Agafya

Agafya

3.4 (15 ratings by Goodreads)
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Description

DURING my stay in the district of S. I often used to go to see the watchman Savva Stukatch, or simply Savka, in the kitchen gardens of Dubovo. These kitchen gardens were my favorite resort for so-called “mixed” fishing, when one goes out without knowing what day or hour one may return, taking with one every sort of fishing tackle as well as a store of provisions. To tell the truth, it was not so much the fishing that attracted me as the peaceful stroll, the meals at no set time, the talk with Savka, and being for so long face to face with the calm summer nights. Savka was a young man of five-and-twenty, well grown and handsome, and as strong as a flint. He had the reputation of being a sensible and reasonable fellow. He could read and write, and very rarely drank, but as a workman this strong and healthy young man was not worth a farthing. A sluggish, overpowering sloth was mingled with the strength in his muscles, which were strong as cords. Like everyone else in his village, he lived in his own hut, and had his share of land, but neither tilled it nor sowed it, and did not work at any sort of trade. His old mother begged alms at people’s windows and he himself lived like a bird of the air; he did not know in the morning what he would eat at midday. It was not that he was lacking in will, or energy, or feeling for his mother; it was simply that he felt no inclination for work and did not recognize the advantage of it. His whole figure suggested unruffled serenity, an innate, almost artistic passion for living carelessly, never with his sleeves tucked up. When Savka’s young, healthy body had a physical craving for muscular work, the young man abandoned himself completely for a brief interval to some free but nonsensical pursuit, such as sharpening skates not wanted for any special purpose, or racing about after the peasant women. His favorite attitude was one of concentrated immobility. He was capable of standing for hours at a stretch in the same place with his eyes fixed on the same spot without stirring. He never moved except on impulse, and then only when an occasion presented itself for some rapid and abrupt action: catching a running dog by the tail, pulling off a woman’s k erchief, or jumping over a big hole. It need hardly be said that with such parsimony of movement Savka was as poor as a mouse and lived worse than any homeless outcast. As time went on, I suppose he accumulated arrears of taxes and, young and sturdy as he was, he was sent by the commune to do an old man’s job — to be watchman and scarecrow in the kitchen gardens. However much they laughed at him for his premature senility he did not object to it. This position, quiet and convenient for motionless contemplation, exactly fitted his temperament.show more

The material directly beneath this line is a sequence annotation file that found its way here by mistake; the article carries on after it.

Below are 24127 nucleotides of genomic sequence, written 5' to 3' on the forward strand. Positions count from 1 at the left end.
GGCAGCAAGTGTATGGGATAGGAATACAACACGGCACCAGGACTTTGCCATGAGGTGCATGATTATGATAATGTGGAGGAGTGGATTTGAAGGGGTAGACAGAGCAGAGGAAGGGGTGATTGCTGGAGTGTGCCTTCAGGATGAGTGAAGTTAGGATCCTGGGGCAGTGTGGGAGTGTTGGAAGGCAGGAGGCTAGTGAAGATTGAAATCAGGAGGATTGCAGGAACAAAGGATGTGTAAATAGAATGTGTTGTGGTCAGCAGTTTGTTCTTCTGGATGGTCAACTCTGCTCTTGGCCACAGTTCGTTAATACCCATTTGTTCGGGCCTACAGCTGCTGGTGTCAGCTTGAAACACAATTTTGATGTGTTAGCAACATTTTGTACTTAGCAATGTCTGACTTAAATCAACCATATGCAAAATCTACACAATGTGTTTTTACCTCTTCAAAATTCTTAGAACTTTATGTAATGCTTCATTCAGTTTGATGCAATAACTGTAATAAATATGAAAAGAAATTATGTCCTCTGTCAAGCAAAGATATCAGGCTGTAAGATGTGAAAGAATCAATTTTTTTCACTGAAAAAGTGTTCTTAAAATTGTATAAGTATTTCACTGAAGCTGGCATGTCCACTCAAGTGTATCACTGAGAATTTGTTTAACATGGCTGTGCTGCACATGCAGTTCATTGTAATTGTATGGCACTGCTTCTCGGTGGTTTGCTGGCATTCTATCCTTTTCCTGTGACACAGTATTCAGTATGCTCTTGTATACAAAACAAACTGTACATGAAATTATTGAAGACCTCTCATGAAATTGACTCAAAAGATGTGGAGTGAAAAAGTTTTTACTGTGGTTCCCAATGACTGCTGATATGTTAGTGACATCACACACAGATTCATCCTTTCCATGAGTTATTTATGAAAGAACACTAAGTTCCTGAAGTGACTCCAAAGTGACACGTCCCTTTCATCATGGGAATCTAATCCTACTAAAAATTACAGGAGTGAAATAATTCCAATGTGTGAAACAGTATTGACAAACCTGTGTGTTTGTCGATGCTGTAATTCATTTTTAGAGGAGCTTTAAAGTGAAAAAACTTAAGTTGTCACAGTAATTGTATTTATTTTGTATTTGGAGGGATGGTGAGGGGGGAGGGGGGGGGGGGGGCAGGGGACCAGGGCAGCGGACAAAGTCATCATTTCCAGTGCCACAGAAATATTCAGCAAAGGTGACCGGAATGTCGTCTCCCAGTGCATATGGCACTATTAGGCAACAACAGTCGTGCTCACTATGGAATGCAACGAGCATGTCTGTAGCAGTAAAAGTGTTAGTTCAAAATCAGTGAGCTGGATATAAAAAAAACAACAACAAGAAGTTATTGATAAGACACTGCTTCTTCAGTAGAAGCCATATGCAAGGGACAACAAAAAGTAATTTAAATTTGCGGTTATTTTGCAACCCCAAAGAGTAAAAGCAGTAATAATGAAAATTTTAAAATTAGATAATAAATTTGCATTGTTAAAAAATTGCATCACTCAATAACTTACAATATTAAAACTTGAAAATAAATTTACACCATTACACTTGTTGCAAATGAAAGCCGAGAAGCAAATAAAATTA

Product details

  • Electronic book text
  • Pdm Classics
  • English
  • 0740815512
  • 9780740815515

Rating details

15 ratings
3.4 out of 5 stars
5 13% (2)
4 20% (3)
3 60% (9)
2 7% (1)
1 0% (0)
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